Beginning on October 1, 2016 single plans will see a $15 a month rate increase. Family plans will be increased by $30 each month. A vote to utilize up to 10 percent of the PEEHIP Trust to offset the rate hikes was defeated on a 7 to 6 vote.
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State Seeks to Keep False Arguments Out of Hubbard Trial

By Bill Britt
Alabama Political Reporter

MONTGOMERY—The State has filed a Supplemental Brief in support of its motions in limine in the felony public corruption trial of Speaker Mike Hubbard.

According to the Criminal Law Bulletin, Volume 46, Number 2. “Most commonly, motions in limine are used to strike at objectionable evidence that may be highly prejudicial. If the opponent waits until trial, and the evidence comes out of a witness’s mouth before the court can rule on an objection, a limiting or curative instruction may be insufficient to undo the damage.”
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The Artist Cher Nailed It Long Ago

 

By Jack Campbell

When recording artist Cher released the hit “Gypsies, Tramps and Thieves” in 1971, she never envisioned that song would characterize the leadership of the GOP in Alabama some 45 years later. Even the people who are not historically tuned in to current affairs realize our state Party is headed for a disastrous future, plagued by public officials who are tainted by greed, extramarital sex, thievery, and secret, backroom deals.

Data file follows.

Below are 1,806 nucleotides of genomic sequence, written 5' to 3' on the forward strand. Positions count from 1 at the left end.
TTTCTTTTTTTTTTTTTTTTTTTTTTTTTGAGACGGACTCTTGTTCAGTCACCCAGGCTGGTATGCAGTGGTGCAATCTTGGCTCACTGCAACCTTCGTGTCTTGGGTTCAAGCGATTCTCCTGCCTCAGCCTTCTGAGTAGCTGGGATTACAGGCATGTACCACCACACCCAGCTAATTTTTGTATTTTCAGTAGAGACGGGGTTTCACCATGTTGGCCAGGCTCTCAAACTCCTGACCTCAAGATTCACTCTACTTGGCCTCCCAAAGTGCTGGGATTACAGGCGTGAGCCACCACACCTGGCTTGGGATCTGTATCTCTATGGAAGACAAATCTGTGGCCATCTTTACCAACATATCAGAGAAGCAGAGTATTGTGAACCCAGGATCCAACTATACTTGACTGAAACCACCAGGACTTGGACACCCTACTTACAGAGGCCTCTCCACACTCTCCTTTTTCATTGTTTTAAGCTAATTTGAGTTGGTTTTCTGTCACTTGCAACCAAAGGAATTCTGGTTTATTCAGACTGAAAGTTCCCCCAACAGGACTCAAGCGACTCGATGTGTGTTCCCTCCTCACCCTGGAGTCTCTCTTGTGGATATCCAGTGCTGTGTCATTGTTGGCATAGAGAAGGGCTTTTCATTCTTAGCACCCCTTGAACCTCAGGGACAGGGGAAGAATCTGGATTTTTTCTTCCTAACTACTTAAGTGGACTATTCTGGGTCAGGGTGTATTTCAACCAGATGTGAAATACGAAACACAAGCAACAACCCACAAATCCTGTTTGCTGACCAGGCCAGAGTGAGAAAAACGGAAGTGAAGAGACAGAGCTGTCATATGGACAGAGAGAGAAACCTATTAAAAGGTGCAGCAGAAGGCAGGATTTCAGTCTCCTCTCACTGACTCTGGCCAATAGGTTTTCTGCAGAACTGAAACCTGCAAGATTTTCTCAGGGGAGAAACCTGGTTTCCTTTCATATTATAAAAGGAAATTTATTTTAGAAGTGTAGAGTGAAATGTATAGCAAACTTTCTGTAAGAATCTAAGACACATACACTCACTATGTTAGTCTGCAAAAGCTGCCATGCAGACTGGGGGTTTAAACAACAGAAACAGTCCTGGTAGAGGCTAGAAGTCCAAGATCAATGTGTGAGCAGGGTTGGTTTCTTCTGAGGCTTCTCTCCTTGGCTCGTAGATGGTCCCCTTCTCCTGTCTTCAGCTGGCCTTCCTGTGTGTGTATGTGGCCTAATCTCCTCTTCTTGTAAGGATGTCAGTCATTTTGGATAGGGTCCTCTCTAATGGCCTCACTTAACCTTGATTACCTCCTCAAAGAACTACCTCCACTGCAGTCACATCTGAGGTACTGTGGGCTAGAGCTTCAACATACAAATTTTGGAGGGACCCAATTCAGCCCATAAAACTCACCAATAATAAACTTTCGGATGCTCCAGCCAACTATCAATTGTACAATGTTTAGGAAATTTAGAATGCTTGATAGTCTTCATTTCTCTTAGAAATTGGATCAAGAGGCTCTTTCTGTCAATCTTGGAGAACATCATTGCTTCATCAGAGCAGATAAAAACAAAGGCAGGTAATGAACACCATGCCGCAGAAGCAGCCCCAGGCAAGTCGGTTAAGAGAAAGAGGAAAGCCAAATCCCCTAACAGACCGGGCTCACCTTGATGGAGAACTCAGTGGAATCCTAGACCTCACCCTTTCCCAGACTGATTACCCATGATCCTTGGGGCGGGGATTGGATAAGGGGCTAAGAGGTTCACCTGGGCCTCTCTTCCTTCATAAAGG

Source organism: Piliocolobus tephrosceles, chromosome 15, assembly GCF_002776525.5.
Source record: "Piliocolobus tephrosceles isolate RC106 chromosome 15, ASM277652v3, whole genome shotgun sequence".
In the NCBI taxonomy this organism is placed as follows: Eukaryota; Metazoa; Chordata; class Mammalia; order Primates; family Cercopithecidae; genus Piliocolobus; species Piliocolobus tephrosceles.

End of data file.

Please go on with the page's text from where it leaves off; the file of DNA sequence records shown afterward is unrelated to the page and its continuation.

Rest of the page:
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The Myth About the Pension Crisis in Alabama

 

By David G. Bronner

Much ado has been made recently about a public pension crisis in Alabama and the need for reform. The groups and legislators who are clamoring for reform always neglect to mention two critically important facts: the Legislature has already reformed Alabama’s public pensions and there is no pension crisis in Alabama.

First, major pension reforms have already been enacted. In 2011 and 2012, the Alabama Legislature passed pension reform legislation designed to address the very issues that are now being touted as causing a crisis. These reforms were comprehensive and impacted current members (repeal of DROP and increasing employee contributions) and new members (increasing the retirement age and decreasing the benefits). These pension reforms tied with Pennsylvania’s as the most extensive in the nation and significantly reduced the state’s cost of benefits for Alabama’s education and public employees. The RSA is not protecting the status quo by objecting to another major overhaul of the system, but is instead trying to allow the reforms that were so recently enacted to continue to work.
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Dr. Robert Bentley is Nobody